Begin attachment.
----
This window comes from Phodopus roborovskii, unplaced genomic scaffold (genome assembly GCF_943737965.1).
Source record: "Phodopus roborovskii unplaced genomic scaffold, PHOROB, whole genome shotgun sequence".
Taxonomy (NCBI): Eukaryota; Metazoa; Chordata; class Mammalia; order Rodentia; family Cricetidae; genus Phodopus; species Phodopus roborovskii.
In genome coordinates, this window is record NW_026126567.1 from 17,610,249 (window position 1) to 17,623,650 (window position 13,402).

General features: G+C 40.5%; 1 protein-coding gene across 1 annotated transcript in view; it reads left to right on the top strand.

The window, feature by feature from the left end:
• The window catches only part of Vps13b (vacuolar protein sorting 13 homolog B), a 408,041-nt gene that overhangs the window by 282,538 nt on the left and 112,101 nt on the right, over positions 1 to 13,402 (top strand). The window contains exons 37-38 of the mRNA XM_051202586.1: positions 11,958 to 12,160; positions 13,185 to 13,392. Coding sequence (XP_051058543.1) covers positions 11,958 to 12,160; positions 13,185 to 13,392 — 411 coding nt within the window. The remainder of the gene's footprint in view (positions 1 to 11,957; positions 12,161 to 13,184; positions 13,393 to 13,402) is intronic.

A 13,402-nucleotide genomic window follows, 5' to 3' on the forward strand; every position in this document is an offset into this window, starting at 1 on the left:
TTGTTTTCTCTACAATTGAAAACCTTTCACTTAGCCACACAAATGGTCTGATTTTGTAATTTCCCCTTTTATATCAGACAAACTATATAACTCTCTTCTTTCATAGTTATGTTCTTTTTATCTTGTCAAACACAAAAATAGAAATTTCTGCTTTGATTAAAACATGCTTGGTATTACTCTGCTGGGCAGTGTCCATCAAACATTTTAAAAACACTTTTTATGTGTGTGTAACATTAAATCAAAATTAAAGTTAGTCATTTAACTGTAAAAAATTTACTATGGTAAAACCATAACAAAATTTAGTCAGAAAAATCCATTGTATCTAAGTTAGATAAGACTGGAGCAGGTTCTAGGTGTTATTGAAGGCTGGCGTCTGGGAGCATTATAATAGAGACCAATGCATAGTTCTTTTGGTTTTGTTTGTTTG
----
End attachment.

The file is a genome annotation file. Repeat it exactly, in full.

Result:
This window comes from Phodopus roborovskii, unplaced genomic scaffold (genome assembly GCF_943737965.1).
Source record: "Phodopus roborovskii unplaced genomic scaffold, PHOROB, whole genome shotgun sequence".
Taxonomy (NCBI): Eukaryota; Metazoa; Chordata; class Mammalia; order Rodentia; family Cricetidae; genus Phodopus; species Phodopus roborovskii.
In genome coordinates, this window is record NW_026126567.1 from 17,610,249 (window position 1) to 17,623,650 (window position 13,402).

General features: G+C 40.5%; 1 protein-coding gene across 1 annotated transcript in view; it reads left to right on the top strand.

The window, feature by feature from the left end:
• The window catches only part of Vps13b (vacuolar protein sorting 13 homolog B), a 408,041-nt gene that overhangs the window by 282,538 nt on the left and 112,101 nt on the right, over positions 1 to 13,402 (top strand). The window contains exons 37-38 of the mRNA XM_051202586.1: positions 11,958 to 12,160; positions 13,185 to 13,392. Coding sequence (XP_051058543.1) covers positions 11,958 to 12,160; positions 13,185 to 13,392 — 411 coding nt within the window. The remainder of the gene's footprint in view (positions 1 to 11,957; positions 12,161 to 13,184; positions 13,393 to 13,402) is intronic.

A 13,402-nucleotide genomic window follows, 5' to 3' on the forward strand; every position in this document is an offset into this window, starting at 1 on the left:
TTGTTTTCTCTACAATTGAAAACCTTTCACTTAGCCACACAAATGGTCTGATTTTGTAATTTCCCCTTTTATATCAGACAAACTATATAACTCTCTTCTTTCATAGTTATGTTCTTTTTATCTTGTCAAACACAAAAATAGAAATTTCTGCTTTGATTAAAACATGCTTGGTATTACTCTGCTGGGCAGTGTCCATCAAACATTTTAAAAACACTTTTTATGTGTGTGTAACATTAAATCAAAATTAAAGTTAGTCATTTAACTGTAAAAAATTTACTATGGTAAAACCATAACAAAATTTAGTCAGAAAAATCCATTGTATCTAAGTTAGATAAGACTGGAGCAGGTTCTAGGTGTTATTGAAGGCTGGCGTCTGGGAGCATTATAATAGAGACCAATGCATAGTTCTTTTGGTTTTGTTTGTTTG